And while we're talking about rookie mistakes, even though it seems silly after the more serious stuff: the names! What was with the names? They were so jarring to me; every last one of them seemed like something the author thought sounded cool, and not at all like something that fit the world being built. Cultures have patterns, languages have forms and cadence and a feel to them, and these things all make part of a believable world. Names are a much bigger part of that than you'd think, because they represent the characters who are our 'in' to the world, and therefore represent the world itself; you can't have:
This one is Frenchish, and this one's English-like, this sounds kinda Spanishy, and ooh, this sounds "exotic" and maybe a little ethnic, so that's perfect - let's toss them all together into my insular, isolated world! Perfect! No one would ever believe they didn't develop organically as an extension of the culture and language of a people! *pats self on back*
Choosing something with no real rhyme or reason other than it sounds badass is something a budding writer does in middle school. You gotta murder your darlings, baby, and you gotta make sound decisions rather than "cool" ones. I just had to get that little rant out of the way, 'cause it bothered me...
BUT, all that said, it is very fast-paced, and managed to be engaging even when it was getting under my skin. I saw enough in it that I would read the follow-up, even if it won't be high-priority; there is talent there, it just wants developing, and I'm curious to see what Larson does in the future. And I think I'll get that chance, as I have a feeling Defy is going to find a very devoted audience. (In fact, judging from some of my GR friends' reactions, it already has.) No matter how much we all rail against it and its predictability, there's always a huge market for love triangles; everybody wants to be Team Somebody. Defy will have that in spades. It's just the rest of it - all of its other bookness - that failed to deliver. It's probably a good "epic fantasy" for people who don't actually like epic fantasy, but want to feel like they're reading one - it gives you the bare bones of such a thing, with some vaguely jungle-ish world-building, looming war and atrocities, and mad swordplay skillz, but in the end, it's really just a standard YA love triangle dressed up in epic fantasy's clothing, like a child wearing her mother's heels and playing house. ...more
School Spiritsis the first in a spin-off series from the Hex Hallbooks. And though I own the Hex Hall series,I was worried when this showed up in mySchool Spirits is the first in a spin-off series from the Hex Hall books. And though I own the Hex Hall series, I was worried when this showed up in my mail that I wouldn't be able to read it, since I haven't actually read Hex Hall even a little bit. Being completely buried in books right now, and heading into what is inevitably my busiest month of the year, combined with the fact that I haven't read HH, I figured the best thing would be to set this on a shelf and let it languish for a bit while I responsibly go about the things I need to get done...which is why I opened up to the first page "just to see" and then proceeded to finish it. [Don't look at me like that, I know I'm not the only one who does this.]
Since I haven't read HH, I guess I can't talk about how School Spirits compares to that, but I can certainly say that it makes me more eager to read it. Though this may not go down in history as the most memorable or most original book I've read, it was pure fun throughout, and I think I may come to find Hawkins' style a perfect funk-breaker. There are those authors or works that I always recommend when someone tells me they're in a reading rut (or when I, myself, am) because they're breezy, effortless style doesn't make you work at enjoying reading. These types of books make a great break when you're stalled in something that you just can't seem to finish, because they remind you that reading can be fun; an author can be have a sense of humor; a book can be quick and light and exactly what you needed to jumpstart you when you're in a slump. I have a list of such books to use as go-to recommendations, which includes things like Kiersten White's Paranormalcy, Jana Oliver's The Demon Trapper's Daughter. I have a feeling School Spirits will be added to that list.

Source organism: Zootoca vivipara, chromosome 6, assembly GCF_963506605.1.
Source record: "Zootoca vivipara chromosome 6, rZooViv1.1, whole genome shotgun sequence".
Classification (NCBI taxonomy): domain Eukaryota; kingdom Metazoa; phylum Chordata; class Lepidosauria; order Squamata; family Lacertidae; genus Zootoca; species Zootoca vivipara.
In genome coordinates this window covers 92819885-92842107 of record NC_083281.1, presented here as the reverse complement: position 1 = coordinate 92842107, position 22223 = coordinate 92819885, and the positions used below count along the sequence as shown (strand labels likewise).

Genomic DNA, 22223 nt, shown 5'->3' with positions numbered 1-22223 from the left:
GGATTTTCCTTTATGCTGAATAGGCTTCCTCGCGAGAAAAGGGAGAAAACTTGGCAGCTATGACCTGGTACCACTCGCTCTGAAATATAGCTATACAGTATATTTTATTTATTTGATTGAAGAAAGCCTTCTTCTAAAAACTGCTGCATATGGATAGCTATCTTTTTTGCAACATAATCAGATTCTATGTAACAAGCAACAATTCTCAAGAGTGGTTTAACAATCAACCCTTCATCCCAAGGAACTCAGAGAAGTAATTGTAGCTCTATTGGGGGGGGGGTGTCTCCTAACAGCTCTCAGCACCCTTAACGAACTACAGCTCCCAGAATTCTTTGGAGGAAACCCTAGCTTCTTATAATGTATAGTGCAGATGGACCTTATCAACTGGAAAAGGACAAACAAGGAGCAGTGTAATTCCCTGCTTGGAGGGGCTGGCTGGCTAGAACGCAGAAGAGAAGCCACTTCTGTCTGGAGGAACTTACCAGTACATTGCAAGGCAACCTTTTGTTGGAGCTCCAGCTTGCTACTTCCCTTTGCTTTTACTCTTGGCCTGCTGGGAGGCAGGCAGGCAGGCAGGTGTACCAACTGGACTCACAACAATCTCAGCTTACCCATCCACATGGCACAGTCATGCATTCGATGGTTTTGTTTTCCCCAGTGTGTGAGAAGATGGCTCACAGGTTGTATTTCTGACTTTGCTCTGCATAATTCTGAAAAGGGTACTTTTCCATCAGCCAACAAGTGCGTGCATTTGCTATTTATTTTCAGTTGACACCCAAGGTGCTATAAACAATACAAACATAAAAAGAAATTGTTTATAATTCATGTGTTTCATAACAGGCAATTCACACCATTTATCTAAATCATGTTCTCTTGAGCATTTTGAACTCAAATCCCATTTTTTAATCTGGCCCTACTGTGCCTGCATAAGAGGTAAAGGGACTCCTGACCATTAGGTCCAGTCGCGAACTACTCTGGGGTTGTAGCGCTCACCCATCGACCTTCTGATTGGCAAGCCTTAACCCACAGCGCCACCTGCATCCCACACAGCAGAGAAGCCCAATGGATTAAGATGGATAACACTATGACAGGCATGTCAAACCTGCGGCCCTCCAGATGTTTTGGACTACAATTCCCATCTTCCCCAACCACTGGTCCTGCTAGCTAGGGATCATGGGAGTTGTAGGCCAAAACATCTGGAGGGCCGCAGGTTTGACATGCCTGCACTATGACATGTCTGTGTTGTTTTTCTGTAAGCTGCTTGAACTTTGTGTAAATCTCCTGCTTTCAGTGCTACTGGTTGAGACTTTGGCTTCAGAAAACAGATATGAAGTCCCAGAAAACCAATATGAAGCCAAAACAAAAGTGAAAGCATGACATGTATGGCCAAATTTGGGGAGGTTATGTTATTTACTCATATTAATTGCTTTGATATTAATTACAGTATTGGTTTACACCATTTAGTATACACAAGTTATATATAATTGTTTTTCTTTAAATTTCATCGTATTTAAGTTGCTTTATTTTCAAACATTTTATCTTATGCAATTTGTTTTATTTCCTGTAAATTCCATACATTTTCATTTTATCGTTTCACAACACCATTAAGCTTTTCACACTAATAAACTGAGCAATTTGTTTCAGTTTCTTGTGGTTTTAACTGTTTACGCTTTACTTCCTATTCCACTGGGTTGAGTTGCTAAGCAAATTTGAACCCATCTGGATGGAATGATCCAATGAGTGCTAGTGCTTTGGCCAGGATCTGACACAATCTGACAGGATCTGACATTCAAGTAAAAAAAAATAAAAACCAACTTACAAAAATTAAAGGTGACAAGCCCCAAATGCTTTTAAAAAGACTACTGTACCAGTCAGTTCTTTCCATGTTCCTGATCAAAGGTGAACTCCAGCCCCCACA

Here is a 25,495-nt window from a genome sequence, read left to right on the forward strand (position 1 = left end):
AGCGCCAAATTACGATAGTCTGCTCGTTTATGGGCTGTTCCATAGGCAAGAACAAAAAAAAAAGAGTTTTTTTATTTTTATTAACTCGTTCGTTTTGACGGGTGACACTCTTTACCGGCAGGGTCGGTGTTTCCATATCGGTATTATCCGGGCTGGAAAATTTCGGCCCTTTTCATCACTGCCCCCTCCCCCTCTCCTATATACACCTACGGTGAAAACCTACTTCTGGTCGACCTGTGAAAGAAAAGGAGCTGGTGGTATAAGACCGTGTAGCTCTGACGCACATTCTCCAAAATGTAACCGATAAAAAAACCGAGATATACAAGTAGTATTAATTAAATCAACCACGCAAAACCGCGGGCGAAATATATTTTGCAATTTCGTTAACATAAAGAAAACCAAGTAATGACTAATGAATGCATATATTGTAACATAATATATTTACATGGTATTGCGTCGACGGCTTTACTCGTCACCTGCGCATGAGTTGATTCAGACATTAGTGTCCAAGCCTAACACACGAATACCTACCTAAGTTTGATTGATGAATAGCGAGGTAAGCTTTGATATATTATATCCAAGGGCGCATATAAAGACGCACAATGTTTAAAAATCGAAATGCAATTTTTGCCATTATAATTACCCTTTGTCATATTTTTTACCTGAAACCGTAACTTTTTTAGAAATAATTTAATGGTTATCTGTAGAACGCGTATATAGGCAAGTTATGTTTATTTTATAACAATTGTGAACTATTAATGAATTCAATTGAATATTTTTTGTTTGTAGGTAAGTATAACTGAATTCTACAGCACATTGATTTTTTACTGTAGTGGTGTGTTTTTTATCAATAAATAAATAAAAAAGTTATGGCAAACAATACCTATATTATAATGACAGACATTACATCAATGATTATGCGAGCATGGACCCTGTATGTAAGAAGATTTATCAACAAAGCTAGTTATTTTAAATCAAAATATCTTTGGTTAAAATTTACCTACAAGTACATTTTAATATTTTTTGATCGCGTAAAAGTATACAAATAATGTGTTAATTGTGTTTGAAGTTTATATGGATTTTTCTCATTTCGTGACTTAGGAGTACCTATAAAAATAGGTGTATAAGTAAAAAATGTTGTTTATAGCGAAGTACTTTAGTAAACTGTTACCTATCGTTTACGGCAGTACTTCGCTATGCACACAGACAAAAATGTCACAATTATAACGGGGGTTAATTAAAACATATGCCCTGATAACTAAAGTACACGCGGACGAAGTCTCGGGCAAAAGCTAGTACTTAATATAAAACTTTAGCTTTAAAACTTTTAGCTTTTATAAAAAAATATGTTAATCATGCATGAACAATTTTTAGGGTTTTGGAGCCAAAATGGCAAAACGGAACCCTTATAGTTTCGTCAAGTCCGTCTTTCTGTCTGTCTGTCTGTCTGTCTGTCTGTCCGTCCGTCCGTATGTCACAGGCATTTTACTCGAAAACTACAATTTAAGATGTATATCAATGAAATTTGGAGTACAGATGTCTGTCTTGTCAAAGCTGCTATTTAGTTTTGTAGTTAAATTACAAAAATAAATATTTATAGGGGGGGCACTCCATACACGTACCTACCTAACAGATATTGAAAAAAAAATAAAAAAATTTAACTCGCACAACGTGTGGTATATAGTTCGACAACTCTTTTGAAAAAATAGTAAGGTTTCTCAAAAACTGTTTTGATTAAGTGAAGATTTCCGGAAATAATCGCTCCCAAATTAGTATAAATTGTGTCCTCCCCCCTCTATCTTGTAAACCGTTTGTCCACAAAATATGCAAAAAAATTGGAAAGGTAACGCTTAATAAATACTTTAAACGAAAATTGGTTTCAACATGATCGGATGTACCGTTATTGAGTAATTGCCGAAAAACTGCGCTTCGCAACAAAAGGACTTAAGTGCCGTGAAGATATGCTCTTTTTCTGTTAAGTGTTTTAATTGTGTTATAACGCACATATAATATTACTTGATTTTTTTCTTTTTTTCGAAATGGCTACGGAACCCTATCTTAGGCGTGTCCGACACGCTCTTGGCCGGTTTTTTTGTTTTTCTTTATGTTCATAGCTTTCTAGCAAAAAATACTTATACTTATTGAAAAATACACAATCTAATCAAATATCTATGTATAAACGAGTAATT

That's the type of book School Spirits was. It's begging to be on "beach reads" lists, or "curling up in a hammock with the sun on your face reads" lists or "OMG I'm done with finals, give me something fun!!1" lists. It was breezy and cute (not cutesy), with just the right amount of fluff to it to make it quick and compulsively engaging, but keep it from being a throwaway. The story is pretty standard paranormal fare, but Izzy - and a number of the other characters - are so engaging that they make the story shine. Hawkins has done a really good job of setting up the series, giving us all the basics to dive into the world, engaging characters to lead us through it, and enough mystery and openness to keep us coming back for those unanswered questions. And because two - at least - of those questions are pretty big ones, I have a feeling that the tension in this series is going to build quite nicely, and make each book stronger than the last. (At least, I can hope!)
So if you're in a rut and in need of a funk-breaker, or just love a good damn fun book, School Spirits might be just the one to pick up. And if you're like me, and still have Hex Hall sitting on your shelves, unread, then you may just want to have a summertime Rachel Hawkins binge......more